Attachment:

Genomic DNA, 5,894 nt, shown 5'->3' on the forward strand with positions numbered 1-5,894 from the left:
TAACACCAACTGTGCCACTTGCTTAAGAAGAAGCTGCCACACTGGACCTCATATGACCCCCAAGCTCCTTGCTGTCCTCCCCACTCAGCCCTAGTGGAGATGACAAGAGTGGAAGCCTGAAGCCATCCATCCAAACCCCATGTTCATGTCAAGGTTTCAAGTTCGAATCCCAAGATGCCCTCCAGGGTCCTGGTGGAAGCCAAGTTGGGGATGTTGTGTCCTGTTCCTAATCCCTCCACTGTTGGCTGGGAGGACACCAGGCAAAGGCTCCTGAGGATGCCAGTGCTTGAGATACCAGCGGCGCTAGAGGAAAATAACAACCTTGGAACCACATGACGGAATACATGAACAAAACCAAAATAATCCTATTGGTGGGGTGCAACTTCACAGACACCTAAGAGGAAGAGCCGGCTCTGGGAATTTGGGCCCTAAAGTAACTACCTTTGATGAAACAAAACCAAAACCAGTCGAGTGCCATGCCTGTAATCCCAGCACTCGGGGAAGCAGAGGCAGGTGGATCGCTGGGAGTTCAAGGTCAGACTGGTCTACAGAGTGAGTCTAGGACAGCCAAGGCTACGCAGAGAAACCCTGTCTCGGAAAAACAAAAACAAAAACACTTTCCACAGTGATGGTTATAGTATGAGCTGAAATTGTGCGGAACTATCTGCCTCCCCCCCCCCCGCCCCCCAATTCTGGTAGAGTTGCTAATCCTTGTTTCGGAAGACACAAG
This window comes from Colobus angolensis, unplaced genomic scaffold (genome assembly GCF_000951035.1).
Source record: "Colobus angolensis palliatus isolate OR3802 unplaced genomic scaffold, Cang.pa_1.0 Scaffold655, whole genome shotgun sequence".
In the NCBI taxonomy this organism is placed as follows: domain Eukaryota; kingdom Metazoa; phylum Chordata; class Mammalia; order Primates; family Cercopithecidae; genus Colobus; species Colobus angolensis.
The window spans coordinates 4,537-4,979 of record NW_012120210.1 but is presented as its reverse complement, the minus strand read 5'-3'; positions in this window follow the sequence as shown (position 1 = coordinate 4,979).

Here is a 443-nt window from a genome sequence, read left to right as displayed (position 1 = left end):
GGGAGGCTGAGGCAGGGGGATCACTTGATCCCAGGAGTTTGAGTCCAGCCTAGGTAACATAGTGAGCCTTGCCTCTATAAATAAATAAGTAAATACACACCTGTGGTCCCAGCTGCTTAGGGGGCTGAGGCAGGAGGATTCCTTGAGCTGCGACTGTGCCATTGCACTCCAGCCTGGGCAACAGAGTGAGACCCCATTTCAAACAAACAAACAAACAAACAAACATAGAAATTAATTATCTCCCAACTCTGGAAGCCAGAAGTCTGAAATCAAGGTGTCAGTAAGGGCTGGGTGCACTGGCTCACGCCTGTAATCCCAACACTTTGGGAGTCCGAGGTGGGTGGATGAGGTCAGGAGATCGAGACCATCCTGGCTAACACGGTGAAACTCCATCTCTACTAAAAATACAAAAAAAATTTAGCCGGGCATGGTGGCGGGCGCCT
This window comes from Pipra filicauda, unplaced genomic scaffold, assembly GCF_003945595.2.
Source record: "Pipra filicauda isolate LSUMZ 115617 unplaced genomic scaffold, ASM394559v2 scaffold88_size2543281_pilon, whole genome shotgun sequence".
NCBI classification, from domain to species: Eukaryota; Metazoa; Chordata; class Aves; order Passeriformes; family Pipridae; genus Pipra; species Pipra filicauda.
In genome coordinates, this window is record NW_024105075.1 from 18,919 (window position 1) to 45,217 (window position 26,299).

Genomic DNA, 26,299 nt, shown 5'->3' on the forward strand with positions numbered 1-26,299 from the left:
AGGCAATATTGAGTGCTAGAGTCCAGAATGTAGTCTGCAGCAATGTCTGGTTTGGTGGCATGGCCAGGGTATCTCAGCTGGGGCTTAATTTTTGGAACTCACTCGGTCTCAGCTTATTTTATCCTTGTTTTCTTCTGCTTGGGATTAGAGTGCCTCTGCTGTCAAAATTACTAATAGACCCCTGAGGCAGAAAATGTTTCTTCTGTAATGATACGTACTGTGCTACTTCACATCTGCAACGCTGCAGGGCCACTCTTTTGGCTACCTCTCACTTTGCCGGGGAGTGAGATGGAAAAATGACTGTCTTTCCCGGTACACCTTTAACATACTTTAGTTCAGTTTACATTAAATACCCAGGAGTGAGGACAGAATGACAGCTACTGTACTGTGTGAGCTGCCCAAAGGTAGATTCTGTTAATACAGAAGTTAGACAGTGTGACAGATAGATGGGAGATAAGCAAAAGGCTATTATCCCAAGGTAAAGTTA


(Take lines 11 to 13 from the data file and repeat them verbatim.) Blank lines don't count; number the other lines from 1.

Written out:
NCBI classification, from domain to species: Eukaryota; Metazoa; Chordata; class Aves; order Passeriformes; family Pipridae; genus Pipra; species Pipra filicauda.
In genome coordinates, this window is record NW_024105075.1 from 18,919 (window position 1) to 45,217 (window position 26,299).

Genomic DNA, 26,299 nt, shown 5'->3' on the forward strand with positions numbered 1-26,299 from the left: